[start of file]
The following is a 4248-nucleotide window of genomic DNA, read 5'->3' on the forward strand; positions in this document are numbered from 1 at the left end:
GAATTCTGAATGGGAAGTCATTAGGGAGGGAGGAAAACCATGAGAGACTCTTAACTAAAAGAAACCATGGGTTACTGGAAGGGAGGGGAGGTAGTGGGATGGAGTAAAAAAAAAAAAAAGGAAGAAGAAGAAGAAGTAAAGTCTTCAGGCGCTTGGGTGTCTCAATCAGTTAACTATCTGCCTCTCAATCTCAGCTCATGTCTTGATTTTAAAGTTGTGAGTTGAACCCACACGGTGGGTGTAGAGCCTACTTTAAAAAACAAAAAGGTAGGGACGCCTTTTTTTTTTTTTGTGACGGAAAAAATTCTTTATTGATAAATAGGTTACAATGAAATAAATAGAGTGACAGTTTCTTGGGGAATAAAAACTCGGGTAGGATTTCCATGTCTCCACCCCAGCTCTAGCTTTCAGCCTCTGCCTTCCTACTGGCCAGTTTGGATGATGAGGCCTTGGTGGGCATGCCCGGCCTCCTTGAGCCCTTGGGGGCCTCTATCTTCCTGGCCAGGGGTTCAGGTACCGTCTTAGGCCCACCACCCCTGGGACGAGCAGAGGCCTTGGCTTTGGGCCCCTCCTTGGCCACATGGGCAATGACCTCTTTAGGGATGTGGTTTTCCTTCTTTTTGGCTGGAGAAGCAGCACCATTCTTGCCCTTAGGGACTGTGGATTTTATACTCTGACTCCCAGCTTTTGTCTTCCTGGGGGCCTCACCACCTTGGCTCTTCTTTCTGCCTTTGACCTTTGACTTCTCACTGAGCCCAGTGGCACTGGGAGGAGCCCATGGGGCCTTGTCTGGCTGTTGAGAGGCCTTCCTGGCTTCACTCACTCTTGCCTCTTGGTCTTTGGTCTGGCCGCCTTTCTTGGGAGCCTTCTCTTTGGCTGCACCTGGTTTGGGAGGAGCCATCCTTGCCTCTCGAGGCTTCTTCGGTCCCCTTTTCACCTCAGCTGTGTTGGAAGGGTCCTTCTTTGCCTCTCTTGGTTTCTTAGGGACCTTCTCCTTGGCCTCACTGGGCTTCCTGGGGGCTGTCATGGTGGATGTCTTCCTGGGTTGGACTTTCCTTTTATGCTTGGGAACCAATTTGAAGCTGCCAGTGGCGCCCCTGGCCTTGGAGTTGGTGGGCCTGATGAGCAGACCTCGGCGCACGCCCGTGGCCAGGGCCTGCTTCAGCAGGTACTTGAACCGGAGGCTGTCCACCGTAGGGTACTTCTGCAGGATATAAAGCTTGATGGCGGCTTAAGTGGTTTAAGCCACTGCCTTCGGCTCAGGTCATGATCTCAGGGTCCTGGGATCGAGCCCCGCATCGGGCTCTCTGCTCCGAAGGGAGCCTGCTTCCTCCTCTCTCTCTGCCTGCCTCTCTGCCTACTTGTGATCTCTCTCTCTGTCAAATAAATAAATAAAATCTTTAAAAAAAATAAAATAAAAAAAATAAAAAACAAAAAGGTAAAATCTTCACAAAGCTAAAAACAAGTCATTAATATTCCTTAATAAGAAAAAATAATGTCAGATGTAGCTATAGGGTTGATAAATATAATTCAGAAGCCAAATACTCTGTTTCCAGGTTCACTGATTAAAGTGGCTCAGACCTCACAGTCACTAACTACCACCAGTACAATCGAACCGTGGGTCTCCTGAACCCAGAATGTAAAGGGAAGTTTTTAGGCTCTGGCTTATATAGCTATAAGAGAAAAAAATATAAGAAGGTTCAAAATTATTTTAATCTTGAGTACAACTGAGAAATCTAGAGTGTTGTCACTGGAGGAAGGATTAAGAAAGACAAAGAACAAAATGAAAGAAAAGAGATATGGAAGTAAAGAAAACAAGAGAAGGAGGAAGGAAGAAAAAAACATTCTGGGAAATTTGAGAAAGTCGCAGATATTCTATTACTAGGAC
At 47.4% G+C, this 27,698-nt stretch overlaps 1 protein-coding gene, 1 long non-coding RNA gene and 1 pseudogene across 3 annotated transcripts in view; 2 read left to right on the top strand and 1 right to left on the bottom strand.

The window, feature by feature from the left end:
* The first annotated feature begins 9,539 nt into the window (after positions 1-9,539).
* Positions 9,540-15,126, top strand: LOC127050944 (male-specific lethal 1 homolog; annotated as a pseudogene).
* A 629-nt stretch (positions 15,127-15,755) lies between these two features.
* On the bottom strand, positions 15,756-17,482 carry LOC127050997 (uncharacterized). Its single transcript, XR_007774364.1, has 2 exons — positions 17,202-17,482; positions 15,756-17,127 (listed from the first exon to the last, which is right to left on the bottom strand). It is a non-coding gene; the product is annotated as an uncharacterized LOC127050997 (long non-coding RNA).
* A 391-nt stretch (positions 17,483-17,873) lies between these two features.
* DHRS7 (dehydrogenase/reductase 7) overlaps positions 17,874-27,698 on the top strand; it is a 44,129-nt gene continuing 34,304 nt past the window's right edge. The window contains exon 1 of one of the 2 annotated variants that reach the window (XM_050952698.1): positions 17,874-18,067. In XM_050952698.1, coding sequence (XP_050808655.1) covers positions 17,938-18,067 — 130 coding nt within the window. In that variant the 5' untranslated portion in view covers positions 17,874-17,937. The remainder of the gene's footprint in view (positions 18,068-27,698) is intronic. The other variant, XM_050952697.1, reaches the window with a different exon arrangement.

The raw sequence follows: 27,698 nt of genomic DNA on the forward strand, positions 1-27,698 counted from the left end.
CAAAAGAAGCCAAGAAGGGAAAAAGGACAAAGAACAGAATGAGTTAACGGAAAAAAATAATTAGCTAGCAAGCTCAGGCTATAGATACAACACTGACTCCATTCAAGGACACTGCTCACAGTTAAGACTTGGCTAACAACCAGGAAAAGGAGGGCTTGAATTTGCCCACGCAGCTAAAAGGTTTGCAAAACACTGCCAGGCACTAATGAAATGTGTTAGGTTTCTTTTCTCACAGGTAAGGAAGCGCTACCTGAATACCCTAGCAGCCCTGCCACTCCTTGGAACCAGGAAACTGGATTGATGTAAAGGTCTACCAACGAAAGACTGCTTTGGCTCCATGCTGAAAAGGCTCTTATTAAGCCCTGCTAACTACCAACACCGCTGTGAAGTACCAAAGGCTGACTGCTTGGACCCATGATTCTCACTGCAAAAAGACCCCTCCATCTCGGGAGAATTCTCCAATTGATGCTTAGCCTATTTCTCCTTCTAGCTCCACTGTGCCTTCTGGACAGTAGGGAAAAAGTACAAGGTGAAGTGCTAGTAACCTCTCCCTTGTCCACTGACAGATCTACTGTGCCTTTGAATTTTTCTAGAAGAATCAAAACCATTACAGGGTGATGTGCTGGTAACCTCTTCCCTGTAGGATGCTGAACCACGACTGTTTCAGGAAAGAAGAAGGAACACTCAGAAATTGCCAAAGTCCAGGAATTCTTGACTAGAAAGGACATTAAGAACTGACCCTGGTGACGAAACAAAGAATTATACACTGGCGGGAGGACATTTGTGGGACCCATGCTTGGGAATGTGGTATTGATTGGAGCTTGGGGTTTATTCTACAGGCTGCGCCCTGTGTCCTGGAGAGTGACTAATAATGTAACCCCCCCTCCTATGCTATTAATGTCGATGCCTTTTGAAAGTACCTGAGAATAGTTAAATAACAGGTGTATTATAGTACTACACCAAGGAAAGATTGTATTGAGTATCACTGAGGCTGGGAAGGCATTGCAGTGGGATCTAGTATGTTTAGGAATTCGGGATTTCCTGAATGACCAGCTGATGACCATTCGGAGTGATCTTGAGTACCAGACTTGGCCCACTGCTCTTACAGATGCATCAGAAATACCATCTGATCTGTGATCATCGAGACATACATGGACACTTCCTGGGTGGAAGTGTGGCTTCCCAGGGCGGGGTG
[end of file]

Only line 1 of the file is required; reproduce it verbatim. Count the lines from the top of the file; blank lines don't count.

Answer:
The following is a 4248-nucleotide window of genomic DNA, read 5'->3' on the forward strand; positions in this document are numbered from 1 at the left end: